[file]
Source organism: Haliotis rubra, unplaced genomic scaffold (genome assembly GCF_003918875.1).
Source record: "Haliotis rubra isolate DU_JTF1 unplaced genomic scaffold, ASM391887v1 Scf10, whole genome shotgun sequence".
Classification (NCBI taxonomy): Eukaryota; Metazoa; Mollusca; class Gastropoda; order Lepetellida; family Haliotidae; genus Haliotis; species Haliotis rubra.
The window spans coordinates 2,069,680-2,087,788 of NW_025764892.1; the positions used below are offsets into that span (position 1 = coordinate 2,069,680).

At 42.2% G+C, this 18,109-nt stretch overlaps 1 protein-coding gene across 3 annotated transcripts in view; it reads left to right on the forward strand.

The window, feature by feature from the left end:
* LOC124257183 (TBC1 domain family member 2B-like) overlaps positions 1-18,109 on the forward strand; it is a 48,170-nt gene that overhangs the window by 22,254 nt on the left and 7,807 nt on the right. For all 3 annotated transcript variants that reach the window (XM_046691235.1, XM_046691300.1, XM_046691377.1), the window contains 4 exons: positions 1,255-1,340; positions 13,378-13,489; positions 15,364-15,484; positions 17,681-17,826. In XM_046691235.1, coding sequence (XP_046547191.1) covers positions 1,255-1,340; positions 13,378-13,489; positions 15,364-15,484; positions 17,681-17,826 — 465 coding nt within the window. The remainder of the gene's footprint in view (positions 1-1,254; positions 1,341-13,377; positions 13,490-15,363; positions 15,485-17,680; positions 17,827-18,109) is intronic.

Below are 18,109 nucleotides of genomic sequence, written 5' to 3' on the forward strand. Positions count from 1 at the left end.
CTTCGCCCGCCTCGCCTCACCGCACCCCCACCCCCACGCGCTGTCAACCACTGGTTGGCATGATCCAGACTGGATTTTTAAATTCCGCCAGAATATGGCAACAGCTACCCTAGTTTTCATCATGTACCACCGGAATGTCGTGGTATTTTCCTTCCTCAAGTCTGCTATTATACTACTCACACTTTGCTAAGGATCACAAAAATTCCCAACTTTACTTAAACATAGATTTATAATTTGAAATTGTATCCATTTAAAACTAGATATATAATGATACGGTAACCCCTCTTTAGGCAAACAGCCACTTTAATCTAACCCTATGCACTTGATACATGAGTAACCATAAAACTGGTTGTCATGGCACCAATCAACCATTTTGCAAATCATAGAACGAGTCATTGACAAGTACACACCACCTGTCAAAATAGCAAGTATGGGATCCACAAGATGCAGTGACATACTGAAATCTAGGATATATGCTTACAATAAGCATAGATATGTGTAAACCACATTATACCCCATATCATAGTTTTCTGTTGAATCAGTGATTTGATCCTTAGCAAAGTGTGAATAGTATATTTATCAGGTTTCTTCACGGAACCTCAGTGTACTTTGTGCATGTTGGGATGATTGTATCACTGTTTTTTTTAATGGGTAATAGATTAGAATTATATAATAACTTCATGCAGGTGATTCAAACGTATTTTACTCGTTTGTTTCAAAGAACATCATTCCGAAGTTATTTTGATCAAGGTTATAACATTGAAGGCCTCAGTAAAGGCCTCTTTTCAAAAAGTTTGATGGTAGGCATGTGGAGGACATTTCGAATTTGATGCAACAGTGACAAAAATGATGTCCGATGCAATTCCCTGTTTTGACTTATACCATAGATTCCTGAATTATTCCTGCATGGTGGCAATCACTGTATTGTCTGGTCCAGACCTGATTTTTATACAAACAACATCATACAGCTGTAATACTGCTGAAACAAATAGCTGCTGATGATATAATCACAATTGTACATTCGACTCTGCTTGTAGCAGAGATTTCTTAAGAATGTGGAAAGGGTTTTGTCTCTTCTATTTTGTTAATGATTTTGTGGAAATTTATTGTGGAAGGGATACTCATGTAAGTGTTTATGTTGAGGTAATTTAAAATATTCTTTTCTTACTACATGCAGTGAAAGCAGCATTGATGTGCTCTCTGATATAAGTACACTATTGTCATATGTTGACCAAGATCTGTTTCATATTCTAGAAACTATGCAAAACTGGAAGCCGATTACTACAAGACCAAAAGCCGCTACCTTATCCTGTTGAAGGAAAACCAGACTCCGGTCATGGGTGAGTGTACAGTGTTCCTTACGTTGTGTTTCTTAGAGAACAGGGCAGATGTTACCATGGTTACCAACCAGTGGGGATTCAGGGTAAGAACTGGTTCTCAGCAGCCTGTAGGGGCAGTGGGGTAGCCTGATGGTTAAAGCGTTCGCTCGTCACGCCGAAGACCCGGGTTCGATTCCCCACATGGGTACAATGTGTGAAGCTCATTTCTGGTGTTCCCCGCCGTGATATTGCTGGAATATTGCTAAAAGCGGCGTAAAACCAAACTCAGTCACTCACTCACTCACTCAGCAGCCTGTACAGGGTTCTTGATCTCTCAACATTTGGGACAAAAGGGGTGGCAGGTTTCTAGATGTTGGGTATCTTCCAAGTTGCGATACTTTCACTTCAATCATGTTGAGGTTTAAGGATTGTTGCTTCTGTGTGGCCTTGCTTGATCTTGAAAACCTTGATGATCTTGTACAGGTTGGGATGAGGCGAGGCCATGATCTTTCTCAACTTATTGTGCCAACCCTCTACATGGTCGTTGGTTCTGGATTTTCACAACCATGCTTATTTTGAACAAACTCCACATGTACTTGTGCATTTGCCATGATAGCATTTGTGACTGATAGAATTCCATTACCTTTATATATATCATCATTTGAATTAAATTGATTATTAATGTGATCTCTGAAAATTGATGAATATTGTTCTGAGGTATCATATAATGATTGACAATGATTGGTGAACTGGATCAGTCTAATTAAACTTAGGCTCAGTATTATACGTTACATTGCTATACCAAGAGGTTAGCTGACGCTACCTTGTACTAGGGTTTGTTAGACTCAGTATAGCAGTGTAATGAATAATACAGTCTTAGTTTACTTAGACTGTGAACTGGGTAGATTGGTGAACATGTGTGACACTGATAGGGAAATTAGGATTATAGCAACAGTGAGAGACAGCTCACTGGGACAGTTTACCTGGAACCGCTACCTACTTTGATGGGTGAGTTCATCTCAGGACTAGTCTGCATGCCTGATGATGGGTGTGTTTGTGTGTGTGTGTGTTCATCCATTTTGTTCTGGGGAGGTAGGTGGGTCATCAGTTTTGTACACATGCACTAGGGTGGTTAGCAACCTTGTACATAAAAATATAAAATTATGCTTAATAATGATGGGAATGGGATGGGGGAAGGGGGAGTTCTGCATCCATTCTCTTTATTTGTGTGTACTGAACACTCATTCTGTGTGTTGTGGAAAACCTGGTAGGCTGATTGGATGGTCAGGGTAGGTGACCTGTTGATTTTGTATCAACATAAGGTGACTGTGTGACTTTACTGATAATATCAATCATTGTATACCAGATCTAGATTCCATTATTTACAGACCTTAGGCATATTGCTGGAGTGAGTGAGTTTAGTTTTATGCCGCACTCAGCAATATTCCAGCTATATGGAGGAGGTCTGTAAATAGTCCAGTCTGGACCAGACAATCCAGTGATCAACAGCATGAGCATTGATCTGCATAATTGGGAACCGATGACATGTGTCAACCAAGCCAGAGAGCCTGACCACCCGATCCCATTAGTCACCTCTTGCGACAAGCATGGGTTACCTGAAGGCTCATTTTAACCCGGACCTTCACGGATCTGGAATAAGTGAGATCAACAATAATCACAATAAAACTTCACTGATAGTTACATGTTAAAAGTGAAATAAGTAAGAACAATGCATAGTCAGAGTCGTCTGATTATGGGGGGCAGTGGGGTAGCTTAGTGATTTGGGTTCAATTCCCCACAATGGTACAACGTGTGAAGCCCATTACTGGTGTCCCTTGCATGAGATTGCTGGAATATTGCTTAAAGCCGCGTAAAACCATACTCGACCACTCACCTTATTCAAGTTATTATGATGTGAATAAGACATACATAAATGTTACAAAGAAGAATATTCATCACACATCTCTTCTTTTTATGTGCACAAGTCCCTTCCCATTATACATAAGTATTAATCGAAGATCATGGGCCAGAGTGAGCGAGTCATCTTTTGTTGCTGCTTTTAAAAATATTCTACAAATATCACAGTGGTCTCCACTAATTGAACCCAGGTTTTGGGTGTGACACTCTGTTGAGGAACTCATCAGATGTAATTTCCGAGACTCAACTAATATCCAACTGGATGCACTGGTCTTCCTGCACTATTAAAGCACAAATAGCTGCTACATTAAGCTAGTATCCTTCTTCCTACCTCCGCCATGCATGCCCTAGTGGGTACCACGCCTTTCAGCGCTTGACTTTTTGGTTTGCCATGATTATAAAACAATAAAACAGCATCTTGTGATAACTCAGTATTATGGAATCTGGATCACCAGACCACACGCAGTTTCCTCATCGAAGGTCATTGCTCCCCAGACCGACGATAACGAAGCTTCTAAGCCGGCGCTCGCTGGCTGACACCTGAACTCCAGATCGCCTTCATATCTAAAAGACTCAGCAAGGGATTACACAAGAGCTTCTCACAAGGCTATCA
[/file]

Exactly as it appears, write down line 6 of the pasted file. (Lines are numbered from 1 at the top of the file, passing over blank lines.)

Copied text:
The window, feature by feature from the left end: